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Detroit's credit rating rebounds, mayor Mike Duggan celebrates fiscal success after a decade

City of Detroit sees credit rating upgraded
City of Detroit sees credit rating upgraded 02:47

(CBS DETROIT) – It's a financial comeback a decade in the making; Detroit's credit rating is now back to what it was before the city went broke and couldn't pay its bills.

To celebrate the milestone, Mayor Mike Duggan handed out bottles of black ink on Monday to members of his administration as a gift because long gone are the days of swimming in red ink.

Over the last 10 years, the city of Detroit has consistently kept a balanced budget and been smart with its money, so they're getting rewarded with not just one but two bumps in its credit rating with Moody's from Ba1 to Baa2. 

"When the emergency manager left in 2014, there were a lot of dire predictions. 'Detroiters can't be trusted with self-determination, can't run their own finances. What's going to happen now?'" Duggan said. "What we've done since is 10 credit rating upgrades in less than a decade. It has been nothing but a remarkable run."

Andres Gutierrez/CBS Detroit

What's behind it?

The mayor says that when Detroiters approved "Proposal N," it helped get rid of blighted houses that were bogging down property values. Unemployment has plunged from 20% to 8%, and income tax revenues are exceeding everyone's expectations.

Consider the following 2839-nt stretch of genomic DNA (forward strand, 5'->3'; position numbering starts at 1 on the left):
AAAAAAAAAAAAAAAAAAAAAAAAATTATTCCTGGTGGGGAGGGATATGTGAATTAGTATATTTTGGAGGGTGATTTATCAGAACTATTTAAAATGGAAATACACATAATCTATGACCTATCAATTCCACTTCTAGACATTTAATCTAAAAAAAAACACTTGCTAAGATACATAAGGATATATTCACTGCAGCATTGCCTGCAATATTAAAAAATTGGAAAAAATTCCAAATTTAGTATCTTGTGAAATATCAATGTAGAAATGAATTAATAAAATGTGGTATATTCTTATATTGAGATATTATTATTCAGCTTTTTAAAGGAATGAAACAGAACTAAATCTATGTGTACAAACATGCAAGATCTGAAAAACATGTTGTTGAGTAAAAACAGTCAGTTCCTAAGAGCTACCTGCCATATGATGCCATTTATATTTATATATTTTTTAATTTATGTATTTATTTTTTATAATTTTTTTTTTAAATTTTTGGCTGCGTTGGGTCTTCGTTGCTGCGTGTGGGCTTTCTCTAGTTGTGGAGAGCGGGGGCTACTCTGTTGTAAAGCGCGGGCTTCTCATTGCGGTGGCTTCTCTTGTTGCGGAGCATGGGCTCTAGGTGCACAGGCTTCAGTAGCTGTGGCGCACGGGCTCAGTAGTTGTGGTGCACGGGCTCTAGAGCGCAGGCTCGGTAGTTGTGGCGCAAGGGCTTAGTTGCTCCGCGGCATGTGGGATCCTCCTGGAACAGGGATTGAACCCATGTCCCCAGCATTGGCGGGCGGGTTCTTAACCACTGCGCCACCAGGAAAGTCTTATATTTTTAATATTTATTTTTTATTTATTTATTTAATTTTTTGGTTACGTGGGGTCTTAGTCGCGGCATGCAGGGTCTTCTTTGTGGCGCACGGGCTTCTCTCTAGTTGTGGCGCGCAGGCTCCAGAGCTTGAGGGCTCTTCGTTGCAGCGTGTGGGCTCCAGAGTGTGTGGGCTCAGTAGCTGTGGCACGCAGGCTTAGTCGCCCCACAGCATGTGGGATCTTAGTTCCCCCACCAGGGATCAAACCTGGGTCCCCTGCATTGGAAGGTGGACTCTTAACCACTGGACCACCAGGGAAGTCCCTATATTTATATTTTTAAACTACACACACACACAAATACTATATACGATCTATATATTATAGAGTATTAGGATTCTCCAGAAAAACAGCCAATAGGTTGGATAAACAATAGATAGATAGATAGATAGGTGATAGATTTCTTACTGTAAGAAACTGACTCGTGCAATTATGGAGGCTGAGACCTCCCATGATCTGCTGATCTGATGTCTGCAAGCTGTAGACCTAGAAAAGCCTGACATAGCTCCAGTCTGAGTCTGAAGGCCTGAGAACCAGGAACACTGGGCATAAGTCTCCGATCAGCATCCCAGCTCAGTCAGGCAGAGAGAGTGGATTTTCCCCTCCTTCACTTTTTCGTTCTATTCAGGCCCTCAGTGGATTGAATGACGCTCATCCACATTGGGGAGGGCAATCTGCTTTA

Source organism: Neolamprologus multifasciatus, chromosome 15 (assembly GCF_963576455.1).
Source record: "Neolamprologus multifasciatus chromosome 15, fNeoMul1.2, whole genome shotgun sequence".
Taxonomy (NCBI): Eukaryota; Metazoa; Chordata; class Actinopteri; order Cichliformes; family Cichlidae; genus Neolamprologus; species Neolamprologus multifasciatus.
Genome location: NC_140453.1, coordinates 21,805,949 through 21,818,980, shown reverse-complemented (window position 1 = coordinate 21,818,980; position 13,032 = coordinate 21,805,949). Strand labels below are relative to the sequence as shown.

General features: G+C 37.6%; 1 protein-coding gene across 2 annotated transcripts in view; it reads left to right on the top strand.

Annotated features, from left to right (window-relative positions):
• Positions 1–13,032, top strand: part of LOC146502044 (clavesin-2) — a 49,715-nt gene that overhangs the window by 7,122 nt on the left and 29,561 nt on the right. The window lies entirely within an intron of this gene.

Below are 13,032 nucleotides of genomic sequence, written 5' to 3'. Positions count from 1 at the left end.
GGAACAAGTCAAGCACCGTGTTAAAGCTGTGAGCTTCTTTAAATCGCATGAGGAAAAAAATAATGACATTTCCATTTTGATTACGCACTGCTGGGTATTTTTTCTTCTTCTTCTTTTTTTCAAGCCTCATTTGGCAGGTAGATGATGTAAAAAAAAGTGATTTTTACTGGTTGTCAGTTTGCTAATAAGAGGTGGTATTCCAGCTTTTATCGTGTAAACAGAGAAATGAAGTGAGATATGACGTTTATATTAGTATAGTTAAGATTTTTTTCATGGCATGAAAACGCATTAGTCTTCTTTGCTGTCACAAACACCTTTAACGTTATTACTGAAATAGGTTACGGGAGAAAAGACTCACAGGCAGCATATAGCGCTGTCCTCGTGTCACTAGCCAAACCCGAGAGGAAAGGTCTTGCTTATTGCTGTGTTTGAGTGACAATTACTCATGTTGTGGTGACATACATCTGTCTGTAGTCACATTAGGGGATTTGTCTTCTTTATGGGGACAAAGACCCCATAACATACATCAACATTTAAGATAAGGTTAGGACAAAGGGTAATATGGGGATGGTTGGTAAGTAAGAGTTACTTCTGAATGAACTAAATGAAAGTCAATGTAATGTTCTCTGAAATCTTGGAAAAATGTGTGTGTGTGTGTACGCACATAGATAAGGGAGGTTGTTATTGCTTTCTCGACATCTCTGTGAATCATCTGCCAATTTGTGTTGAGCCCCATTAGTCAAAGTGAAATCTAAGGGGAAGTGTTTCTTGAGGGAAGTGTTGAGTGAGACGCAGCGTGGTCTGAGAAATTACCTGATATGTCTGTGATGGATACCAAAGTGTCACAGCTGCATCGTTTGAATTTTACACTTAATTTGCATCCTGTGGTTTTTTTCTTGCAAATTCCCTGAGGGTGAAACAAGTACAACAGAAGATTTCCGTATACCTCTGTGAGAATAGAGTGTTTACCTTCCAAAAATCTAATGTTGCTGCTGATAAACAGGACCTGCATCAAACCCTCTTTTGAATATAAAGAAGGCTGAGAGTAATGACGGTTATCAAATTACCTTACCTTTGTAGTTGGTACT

"What Ford is doing at the train station, what General Motors has done at Factory Zero and the part suppliers, what Amazon has done, what Dan Gilbert, Chris Ilitch, and Gary Torgow have done in improving office buildings and housing and moving people in, and what city council in having the courage to approve every one of those projects—all of those things together made this possible," Duggan said. 

While other cities were using federal money from the American Rescue Plan to balance their budgets, Detroit didn't need to, allocating the funds to address needs in the community.

Here's what a higher credit rating means: 

"Your taxes are going to be lower on the debt that we've issued, as well as the debt we will issue in the future," Jay Rising, Chief Financial Officer for the city of Detroit, said. "So it's easier to go to market and get things voter approval or bond sales, which will cost you less money." 

"I think the next step is just to ensure that we remain fiscally responsible," said Detroit City Councilmember Fred Durhal III when asked what steps the city will take to continue the upward trajectory. "There are going to be some tough decisions that need to be made. We have met our obligation to our retirees for our first pension payment of $150 million. But it means, just stay the course."

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